The fundamental aims of the Australian criminal justice system include ensuring public safety, deterring criminal behaviour, holding offenders accountable and providing restitution for victims.
Incarceration plays a particular role in supporting these aims.
It is important that violent, antisocial, and dangerous criminals are removed from the community so that they cannot bring further harm onto others. This isolation of threats to the community is a useful and unique function of prisons. However, not all prisoners pose a community threat.
Australia’s imprisonment rate has increased sharply in the last four decades. In 1975, there were 8,900 people in prisons across Australia – there are now over 40,500. The number of prisoners has increased by 355 per cent despite the population of Australia increasing by just 86 per cent. This has resulted in an incarceration rate of 205 per 100,000 of the adult population which places Australia as one of the fastest growing incarcerators in the world amongst other OECD countries.
Of these 40,500 prisoners, 38 per cent have been imprisoned for non-violent offences. Alternative justice measures such as electronic monitoring, home detention, fines, tax penalties, restitution orders and other such measures may be preferable. These alternatives would better realise the interests of those who suffer the most from crimes, the victims, who have vocalised their discontent with the tough-on-crime rhetoric in Australia that has led to an overreliance on incarceration as a form of justice.
Opting for alternatives to prison not only provides better restitution for victims of crime, but is also less financially burdensome on taxpayers. Spending on the Australian criminal justice system is the highest it has ever been with governments spending $21 billion in 2021-2022 alone. The construction and maintenance of prisons cost the Australian taxpayer over $6 billion in the last year – an increase in $2 billion over the past five years. This equates to $405 per prisoner per day, or $147,900 per year. It is expected that this number will continue to increase as does the number of prisoners. Australian prisons are almost at 100 per cent capacity and new facilities will need to be built in order to house the growing number of prisoners.
In 2021-22, $2.3 billion was spent on incarcerating non-violent offenders. A one per cent shift in the number of non-violent offenders in prison would save the taxpayer more than $23 million per year.
The crime landscape across Australia has seen a change in recent years. Offender rates have declined along with the number of victims of crime. Despite this notable shift, sentencing reform has not responded. Of those fewer non-violent offenders, more are being imprisoned for short lengths of time which is contributing to Australia’s high reoffence rate. More than 60 per cent of Australia’s prison population has been previously incarcerated which is one of the highest reoffending rates in the world. Over a third of convicted prisoners in 2021-22 received a prison sentence of less than six months. Short and frequent sentences are associated with high recidivism rates and 66 per cent of these short sentences are served by non-violent offenders.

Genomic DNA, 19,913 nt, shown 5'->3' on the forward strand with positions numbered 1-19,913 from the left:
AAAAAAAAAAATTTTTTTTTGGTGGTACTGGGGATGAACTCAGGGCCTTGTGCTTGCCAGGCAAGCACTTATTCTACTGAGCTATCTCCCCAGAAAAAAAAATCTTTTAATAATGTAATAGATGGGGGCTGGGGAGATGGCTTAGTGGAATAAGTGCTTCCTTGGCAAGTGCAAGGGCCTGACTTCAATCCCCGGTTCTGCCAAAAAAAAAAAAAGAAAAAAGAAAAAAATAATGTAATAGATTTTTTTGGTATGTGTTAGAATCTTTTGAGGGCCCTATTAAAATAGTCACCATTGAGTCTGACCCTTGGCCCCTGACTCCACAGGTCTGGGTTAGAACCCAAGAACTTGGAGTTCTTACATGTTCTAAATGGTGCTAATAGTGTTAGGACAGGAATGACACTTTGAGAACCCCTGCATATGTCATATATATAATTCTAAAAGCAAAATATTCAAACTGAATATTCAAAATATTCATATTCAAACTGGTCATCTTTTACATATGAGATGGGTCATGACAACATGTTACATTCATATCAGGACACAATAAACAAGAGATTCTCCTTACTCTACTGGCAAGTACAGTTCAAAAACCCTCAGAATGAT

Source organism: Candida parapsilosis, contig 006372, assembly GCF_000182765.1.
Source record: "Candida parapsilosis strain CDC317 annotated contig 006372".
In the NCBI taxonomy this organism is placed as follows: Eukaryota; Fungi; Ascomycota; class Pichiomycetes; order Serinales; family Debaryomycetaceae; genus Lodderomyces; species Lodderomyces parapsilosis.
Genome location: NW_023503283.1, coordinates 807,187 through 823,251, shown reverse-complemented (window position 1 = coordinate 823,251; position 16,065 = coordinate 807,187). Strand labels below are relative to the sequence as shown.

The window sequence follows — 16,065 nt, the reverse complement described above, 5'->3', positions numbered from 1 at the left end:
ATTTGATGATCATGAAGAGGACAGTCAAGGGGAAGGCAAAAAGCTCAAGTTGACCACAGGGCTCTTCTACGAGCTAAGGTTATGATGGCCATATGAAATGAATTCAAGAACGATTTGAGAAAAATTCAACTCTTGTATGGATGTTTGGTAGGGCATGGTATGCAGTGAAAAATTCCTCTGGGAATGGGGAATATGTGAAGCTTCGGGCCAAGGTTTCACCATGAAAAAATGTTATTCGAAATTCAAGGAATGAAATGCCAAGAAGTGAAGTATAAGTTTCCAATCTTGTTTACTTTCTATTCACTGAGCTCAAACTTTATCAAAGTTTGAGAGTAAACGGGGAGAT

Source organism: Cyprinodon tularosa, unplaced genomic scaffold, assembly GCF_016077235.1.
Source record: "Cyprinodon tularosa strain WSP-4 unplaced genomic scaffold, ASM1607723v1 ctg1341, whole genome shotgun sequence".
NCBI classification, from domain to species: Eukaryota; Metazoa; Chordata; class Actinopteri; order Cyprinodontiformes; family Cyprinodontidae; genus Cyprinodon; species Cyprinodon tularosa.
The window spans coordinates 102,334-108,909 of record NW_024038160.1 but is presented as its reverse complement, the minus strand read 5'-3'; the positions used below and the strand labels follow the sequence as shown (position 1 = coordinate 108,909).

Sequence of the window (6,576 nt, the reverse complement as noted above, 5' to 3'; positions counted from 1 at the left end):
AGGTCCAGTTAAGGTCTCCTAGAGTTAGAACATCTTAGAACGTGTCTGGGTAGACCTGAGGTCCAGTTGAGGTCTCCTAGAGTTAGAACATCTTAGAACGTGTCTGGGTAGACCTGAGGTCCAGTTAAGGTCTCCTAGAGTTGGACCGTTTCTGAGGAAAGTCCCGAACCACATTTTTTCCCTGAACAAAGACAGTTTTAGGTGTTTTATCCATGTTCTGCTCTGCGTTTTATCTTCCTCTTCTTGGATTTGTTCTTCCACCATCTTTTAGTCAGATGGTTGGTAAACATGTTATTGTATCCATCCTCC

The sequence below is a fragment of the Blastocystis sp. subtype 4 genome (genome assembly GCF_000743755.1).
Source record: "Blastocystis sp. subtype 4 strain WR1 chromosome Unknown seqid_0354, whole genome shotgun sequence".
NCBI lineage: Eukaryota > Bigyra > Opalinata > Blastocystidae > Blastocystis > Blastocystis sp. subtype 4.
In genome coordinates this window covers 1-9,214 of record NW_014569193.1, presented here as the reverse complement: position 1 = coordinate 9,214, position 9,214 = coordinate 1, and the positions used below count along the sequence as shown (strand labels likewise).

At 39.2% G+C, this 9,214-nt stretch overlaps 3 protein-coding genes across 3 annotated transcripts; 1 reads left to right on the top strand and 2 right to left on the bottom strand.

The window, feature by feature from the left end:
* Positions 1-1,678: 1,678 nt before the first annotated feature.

Incarceration reform must respond to the changes in the nature and reasons for offending to address the root cause of crime and make communities safer. Due to this lack of reform, incarceration is increasingly being viewed as a cause of the problem of offending rather than a solution. Imprisonment is a destabilising process that is linked with unemployment, instability and worse lifetime economic outcomes. The imprisonment of non-violent offenders can inadvertently turn them into serious criminals who are unable to reintegrate back into productive society.
Criminal behaviour must be punished. However, a distinction needs to be made between those we are afraid of and those we are mad at. For those who are low risk offenders, alternative justice measures should be imposed to punish behaviour whilst also incentivising criminals to make better decisions and foster their rehabilitation with the community.
This paper presents the case for reform to Australia’s incarceration policies by presenting the costs of the criminal justice system in Australia; investigating who is in the system and why; analysing the reasons behind the changing crime scene; and suggesting directions toward an improved system.
This paper finds that the policy surrounding incarceration has not changed for a long time despite obvious changes in the nature of offending and criminal behaviour. Prisons are being used for broader purposes than necessary. Of the aims of the criminal justice system – public safety, deterrence, retribution, and restitution – only public safety through incapacitation can uniquely be achieved by prison. Where public safety is not a concern, alternative methods should be introduced.
It is thus argued that prisons should be returned to their core and unique purpose of incapacitating violent offenders who pose a threat to public safety and antisocial repeat offenders who have failed to respond to alternative punishments.